A second-wave feminist fails to discern failure
Hate Columbus, Hate America
What's today really about?
I refuse to defend the personal virtue of Christopher Columbus. I reject outright the premise of the discussion, which is that if Columbus had behaved better, there would not be people tearing down his statues. There is no level of moral rectitude that would convince those people to stop, and so there is no historical crime they could dig out of the woodwork that would convince me to join them.
The rightness or wrongness of this or that act on Columbus’s part is not the point for anybody involved in this debate. Discussion on the topic is useless except as a rhetorical snare that one side uses to entangle the other in pointless moral litigation while the statues come crashing down.
It is not news to anybody that the settlers of the New World were sometimes violent and unfeeling in their treatment of natives. The rape of the Indies has tormented the conscience of participants and observers since the moment it happened. The hardness of European hearts is written all across the pages of Bartolomé de las Casas’s Short Account of the Destruction of the Indies (1552), and no modern accusation can compare with those already made by Denis Diderot and Abbé Reynal in their Histoire des deux Indes (1770). The West already knows about its sins.
Until recently, though, Westerners also remembered the words of the psalmist and Saint Paul: there is no one righteous, no, not one. Even good events take place within a tangled thicket of injustice; even great deeds are done by blind and selfish men. Politics in the 15th century was one big ongoing territorial struggle, not just among the peoples of Europe but everywhere. Ottoman Turks pushed hungrily into Constantinople and the Balkans. Aztecs and Maya fought and enslaved their neighbors, or worse. And in this turmoil, seeking power and glory, Europe sent ships to the west.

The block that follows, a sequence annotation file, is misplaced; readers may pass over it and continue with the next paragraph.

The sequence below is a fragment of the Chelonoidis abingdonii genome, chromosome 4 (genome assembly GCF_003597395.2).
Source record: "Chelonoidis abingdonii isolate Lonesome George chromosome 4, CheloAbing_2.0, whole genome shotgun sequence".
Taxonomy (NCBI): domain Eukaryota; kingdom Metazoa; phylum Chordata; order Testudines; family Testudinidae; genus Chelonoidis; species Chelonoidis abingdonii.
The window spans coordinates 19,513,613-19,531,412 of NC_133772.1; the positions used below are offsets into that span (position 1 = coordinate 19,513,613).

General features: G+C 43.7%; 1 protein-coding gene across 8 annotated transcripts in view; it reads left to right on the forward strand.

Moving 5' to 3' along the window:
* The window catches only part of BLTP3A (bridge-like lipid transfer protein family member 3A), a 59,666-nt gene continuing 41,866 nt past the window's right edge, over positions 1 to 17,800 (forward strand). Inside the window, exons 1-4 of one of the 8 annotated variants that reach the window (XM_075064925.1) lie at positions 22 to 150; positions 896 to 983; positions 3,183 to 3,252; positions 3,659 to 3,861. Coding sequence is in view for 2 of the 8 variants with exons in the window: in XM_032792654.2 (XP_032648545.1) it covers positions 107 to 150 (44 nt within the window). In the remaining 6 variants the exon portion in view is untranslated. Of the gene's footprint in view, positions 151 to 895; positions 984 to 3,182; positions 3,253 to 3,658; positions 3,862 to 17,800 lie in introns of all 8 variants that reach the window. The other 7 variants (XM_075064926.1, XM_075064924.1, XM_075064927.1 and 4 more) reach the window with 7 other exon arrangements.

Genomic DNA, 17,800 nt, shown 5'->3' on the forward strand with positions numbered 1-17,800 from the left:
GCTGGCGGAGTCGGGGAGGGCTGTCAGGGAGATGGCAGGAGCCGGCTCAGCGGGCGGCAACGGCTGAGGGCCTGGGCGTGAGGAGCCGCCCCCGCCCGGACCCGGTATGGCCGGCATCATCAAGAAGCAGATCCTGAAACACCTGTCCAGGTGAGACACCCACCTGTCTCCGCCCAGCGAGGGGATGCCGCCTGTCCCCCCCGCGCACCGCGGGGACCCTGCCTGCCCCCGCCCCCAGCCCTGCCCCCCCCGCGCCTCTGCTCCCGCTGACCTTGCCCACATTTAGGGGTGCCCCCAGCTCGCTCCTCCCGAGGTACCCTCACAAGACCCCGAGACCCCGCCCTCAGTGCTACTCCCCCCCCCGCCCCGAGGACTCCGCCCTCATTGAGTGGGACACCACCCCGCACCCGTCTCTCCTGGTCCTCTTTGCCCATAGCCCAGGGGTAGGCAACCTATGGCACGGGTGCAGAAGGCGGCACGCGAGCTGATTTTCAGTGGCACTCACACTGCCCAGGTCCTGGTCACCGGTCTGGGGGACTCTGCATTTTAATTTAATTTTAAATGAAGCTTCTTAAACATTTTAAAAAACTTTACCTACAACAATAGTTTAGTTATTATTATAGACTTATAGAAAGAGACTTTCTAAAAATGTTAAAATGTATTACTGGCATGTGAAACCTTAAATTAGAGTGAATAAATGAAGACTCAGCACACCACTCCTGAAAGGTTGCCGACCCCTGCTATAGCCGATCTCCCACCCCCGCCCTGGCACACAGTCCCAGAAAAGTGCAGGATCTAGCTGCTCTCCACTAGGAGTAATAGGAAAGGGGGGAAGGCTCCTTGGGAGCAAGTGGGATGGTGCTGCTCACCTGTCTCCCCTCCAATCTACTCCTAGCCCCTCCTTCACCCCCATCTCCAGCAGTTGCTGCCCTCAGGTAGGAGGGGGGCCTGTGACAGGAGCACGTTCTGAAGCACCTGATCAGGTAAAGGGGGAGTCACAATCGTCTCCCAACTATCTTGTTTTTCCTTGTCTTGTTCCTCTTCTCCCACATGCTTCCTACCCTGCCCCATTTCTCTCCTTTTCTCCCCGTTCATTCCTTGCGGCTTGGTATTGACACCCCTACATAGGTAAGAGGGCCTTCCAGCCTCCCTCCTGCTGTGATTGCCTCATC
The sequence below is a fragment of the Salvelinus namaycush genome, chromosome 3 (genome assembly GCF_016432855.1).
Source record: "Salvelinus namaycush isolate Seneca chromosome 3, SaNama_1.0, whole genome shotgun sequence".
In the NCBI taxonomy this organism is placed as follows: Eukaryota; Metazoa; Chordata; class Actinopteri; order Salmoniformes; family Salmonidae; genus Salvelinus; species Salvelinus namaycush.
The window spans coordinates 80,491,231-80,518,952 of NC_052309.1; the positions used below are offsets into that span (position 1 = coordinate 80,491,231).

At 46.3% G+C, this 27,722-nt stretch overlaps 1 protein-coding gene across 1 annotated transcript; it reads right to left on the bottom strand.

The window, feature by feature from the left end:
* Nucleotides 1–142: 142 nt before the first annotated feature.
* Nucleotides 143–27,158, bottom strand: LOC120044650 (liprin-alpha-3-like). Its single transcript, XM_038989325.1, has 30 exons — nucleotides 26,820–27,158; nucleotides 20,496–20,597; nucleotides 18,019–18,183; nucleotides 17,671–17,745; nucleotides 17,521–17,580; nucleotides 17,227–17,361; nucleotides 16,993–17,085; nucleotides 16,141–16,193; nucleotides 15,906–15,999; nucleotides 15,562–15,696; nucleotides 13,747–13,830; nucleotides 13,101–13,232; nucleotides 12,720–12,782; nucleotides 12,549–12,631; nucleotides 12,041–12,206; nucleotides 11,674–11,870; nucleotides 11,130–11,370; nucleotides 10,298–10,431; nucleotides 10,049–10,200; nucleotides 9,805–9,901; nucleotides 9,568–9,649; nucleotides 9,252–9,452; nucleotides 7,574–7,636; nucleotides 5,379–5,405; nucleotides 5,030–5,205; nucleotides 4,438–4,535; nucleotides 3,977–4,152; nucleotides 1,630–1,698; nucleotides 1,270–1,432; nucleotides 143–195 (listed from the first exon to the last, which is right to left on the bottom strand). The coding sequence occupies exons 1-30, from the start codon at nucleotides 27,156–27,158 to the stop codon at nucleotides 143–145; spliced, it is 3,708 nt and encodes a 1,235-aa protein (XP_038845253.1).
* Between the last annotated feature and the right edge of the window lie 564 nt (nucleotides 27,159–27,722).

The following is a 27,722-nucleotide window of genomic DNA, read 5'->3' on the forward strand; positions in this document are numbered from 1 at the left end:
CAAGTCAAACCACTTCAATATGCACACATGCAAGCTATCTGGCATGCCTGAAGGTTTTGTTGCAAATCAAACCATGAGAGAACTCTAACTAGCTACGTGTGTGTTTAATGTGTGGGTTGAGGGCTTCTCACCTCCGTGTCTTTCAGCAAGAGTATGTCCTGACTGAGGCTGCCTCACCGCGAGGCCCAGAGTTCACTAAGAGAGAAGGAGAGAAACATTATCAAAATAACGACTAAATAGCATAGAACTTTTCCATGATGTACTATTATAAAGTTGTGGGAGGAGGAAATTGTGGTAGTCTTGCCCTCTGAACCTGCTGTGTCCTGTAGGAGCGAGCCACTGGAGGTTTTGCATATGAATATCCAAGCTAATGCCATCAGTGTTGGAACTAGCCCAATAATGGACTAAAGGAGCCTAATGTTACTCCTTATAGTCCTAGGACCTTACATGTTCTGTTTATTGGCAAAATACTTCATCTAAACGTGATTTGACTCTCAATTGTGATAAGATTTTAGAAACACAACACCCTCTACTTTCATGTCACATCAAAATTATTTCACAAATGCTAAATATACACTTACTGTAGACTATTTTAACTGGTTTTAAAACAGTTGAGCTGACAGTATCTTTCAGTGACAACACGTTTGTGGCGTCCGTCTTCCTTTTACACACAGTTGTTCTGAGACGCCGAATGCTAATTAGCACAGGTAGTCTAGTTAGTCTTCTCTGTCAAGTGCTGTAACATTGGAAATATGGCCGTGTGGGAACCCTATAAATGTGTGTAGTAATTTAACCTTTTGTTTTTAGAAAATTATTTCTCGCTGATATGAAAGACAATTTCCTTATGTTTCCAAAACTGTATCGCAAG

The fate of our fallen humanity is always and everywhere to look back in retrospect with horror. Any progress we make toward civilization shows us what barbarians we were before, because we are always working our way up from a state of depravity. But the wisdom of Scripture is that we have no other option: we are all unrighteous, every one. Often, our triumphs are the very things that elevate us to greater awareness of our sorry state. We must either look back on our past sins with mercy or despair.
We don’t get some other history, some other America, some other explorer to remember. There is no version of events in which Columbus or anybody else was a better person than he was. There is no history of any world but ours, and so discussions of whether there might have been a better way to discover this continent are ultimately beside the point. The question is not whether Columbus is a good enough person for us to celebrate him. The question is whether we should celebrate European settlement of the Americas at all.
That is ultimately what’s at stake in the Columbus Day debates: is it good that we are here? Our modern crusaders answer in the negative. They think they are the first to discover historic wrongs which everyone has always known about. In reality they have only forgotten that this history—wrongs and all—is the only one we get. They add nothing to the discussion but their ignorance.
So I will not defend the personal virtue of Christopher Columbus. It’s not what’s at issue. Here’s what’s at issue: in an era of struggle and conquest, one wretched sinner undertook a journey of staggering hardship that would have had his critics whimpering like children on day one. He displayed industry, determination, and courage. At the end of his journey he landed in the Bahamas among other wretched sinners, and by the grace of God he set in motion a chain of events that would make possible a republic, a beacon of liberty to the whole world.
We celebrate Columbus because without him there would not be this nation, and we believe this nation is good. We are glad and proud to exist, wretched sinners that we are. Because our failures are not what is remarkable about us. They are the norm in this tormented world. What is remarkable is that for hundreds of years we have as a nation been better than most: industrious and courageous like Columbus, but also just and marvelously free. That heritage, that triumph, is what’s really under assault today, and that—oh yes, that I will defend.
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